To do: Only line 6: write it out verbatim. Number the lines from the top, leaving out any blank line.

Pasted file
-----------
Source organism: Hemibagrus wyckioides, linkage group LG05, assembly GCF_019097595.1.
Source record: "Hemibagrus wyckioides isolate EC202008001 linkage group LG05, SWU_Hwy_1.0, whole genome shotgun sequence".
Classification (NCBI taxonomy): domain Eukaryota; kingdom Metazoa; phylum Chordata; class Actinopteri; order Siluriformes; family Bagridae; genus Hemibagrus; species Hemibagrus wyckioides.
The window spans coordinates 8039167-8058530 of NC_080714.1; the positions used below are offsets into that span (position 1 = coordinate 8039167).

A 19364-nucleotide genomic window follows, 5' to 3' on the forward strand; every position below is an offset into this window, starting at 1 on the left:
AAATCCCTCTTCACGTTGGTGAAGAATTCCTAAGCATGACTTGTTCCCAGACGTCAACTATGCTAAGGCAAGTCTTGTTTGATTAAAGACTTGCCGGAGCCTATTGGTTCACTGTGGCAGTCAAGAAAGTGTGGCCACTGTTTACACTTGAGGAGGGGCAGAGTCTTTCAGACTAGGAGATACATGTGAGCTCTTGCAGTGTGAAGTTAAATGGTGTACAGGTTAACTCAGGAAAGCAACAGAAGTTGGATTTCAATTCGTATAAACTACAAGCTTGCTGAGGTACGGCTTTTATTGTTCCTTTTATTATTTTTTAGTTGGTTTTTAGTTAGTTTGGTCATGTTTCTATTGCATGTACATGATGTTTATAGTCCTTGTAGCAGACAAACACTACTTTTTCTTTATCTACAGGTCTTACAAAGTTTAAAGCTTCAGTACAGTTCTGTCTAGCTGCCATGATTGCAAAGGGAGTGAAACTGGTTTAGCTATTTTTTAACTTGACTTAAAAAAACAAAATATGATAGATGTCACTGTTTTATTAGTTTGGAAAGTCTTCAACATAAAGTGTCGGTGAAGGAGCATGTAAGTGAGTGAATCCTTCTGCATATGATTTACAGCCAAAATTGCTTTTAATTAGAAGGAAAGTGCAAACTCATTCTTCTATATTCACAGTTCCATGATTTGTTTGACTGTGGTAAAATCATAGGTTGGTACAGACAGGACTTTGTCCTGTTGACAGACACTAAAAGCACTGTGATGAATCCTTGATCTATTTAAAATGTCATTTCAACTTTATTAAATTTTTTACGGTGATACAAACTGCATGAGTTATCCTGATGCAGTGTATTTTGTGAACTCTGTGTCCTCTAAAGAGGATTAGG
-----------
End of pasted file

AAATCCCTCTTCACGTTGGTGAAGAATTCCTAAGCATGACTTGTTCCCAGACGTCAACTATGCTAAGGCAAGTCTTGTTTGATTAAAGACTTGCCGGAGCCTATTGGTTCACTGTGGCAGTCAAGAAAGTGTGGCCACTGTTTACACTTGAGGAGGGGCAGAGTCTTTCAGACTAGGAGATACATGTGAGCTCTTGCAGTGTGAAGTTAAATGGTGTACAGGTTAACTCAGGAAAGCAACAGAAGTTGGATTTCAATTCGTATAAACTACAAGCTTGCTGAGGTACGGCTTTTATTGTTCCTTTTATTATTTTTTAGTTGGTTTTTAGTTAGTTTGGTCATGTTTCTATTGCATGTACATGATGTTTATAGTCCTTGTAGCAGACAAACACTACTTTTTCTTTATCTACAGGTCTTACAAAGTTTAAAGCTTCAGTACAGTTCTGTCTAGCTGCCATGATTGCAAAGGGAGTGAAACTGGTTTAGCTATTTTTTAACTTGACTTAAAAAAACAAAATATGATAGATGTCACTGTTTTATTAGTTTGGAAAGTCTTCAACATAAAGTGTCGGTGAAGGAGCATGTAAGTGAGTGAATCCTTCTGCATATGATTTACAGCCAAAATTGCTTTTAATTAGAAGGAAAGTGCAAACTCATTCTTCTATATTCACAGTTCCATGATTTGTTTGACTGTGGTAAAATCATAGGTTGGTACAGACAGGACTTTGTCCTGTTGACAGACACTAAAAGCACTGTGATGAATCCTTGATCTATTTAAAATGTCATTTCAACTTTATTAAATTTTTTACGGTGATACAAACTGCATGAGTTATCCTGATGCAGTGTATTTTGTGAACTCTGTGTCCTCTAAAGAGGATTAGG